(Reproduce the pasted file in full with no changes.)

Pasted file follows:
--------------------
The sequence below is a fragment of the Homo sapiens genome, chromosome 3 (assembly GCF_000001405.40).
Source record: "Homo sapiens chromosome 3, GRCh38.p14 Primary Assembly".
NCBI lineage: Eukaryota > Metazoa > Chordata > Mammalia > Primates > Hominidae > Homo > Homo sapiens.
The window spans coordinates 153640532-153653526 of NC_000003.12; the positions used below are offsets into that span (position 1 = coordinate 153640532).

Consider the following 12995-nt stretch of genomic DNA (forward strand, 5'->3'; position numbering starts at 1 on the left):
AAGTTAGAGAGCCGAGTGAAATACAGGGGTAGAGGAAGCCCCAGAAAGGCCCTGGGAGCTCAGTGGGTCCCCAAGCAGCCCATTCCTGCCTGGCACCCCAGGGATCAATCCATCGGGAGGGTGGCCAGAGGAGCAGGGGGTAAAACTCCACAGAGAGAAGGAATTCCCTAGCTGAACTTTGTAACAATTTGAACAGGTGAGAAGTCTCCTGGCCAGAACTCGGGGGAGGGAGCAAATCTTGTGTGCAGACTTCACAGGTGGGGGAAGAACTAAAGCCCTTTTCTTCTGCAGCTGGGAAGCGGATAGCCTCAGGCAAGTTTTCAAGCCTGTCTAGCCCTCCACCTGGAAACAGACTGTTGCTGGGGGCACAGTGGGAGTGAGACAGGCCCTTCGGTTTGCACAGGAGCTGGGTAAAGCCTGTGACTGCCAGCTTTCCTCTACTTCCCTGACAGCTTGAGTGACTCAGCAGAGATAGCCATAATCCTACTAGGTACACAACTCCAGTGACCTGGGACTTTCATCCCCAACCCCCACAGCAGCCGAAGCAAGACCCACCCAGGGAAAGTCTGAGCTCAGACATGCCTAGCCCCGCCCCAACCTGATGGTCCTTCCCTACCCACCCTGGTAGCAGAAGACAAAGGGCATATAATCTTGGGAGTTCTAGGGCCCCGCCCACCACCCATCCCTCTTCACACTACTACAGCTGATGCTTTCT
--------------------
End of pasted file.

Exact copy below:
The sequence below is a fragment of the Homo sapiens genome, chromosome 3 (assembly GCF_000001405.40).
Source record: "Homo sapiens chromosome 3, GRCh38.p14 Primary Assembly".
NCBI lineage: Eukaryota > Metazoa > Chordata > Mammalia > Primates > Hominidae > Homo > Homo sapiens.
The window spans coordinates 153640532-153653526 of NC_000003.12; the positions used below are offsets into that span (position 1 = coordinate 153640532).

Consider the following 12995-nt stretch of genomic DNA (forward strand, 5'->3'; position numbering starts at 1 on the left):
AAGTTAGAGAGCCGAGTGAAATACAGGGGTAGAGGAAGCCCCAGAAAGGCCCTGGGAGCTCAGTGGGTCCCCAAGCAGCCCATTCCTGCCTGGCACCCCAGGGATCAATCCATCGGGAGGGTGGCCAGAGGAGCAGGGGGTAAAACTCCACAGAGAGAAGGAATTCCCTAGCTGAACTTTGTAACAATTTGAACAGGTGAGAAGTCTCCTGGCCAGAACTCGGGGGAGGGAGCAAATCTTGTGTGCAGACTTCACAGGTGGGGGAAGAACTAAAGCCCTTTTCTTCTGCAGCTGGGAAGCGGATAGCCTCAGGCAAGTTTTCAAGCCTGTCTAGCCCTCCACCTGGAAACAGACTGTTGCTGGGGGCACAGTGGGAGTGAGACAGGCCCTTCGGTTTGCACAGGAGCTGGGTAAAGCCTGTGACTGCCAGCTTTCCTCTACTTCCCTGACAGCTTGAGTGACTCAGCAGAGATAGCCATAATCCTACTAGGTACACAACTCCAGTGACCTGGGACTTTCATCCCCAACCCCCACAGCAGCCGAAGCAAGACCCACCCAGGGAAAGTCTGAGCTCAGACATGCCTAGCCCCGCCCCAACCTGATGGTCCTTCCCTACCCACCCTGGTAGCAGAAGACAAAGGGCATATAATCTTGGGAGTTCTAGGGCCCCGCCCACCACCCATCCCTCTTCACACTACTACAGCTGATGCTTTCT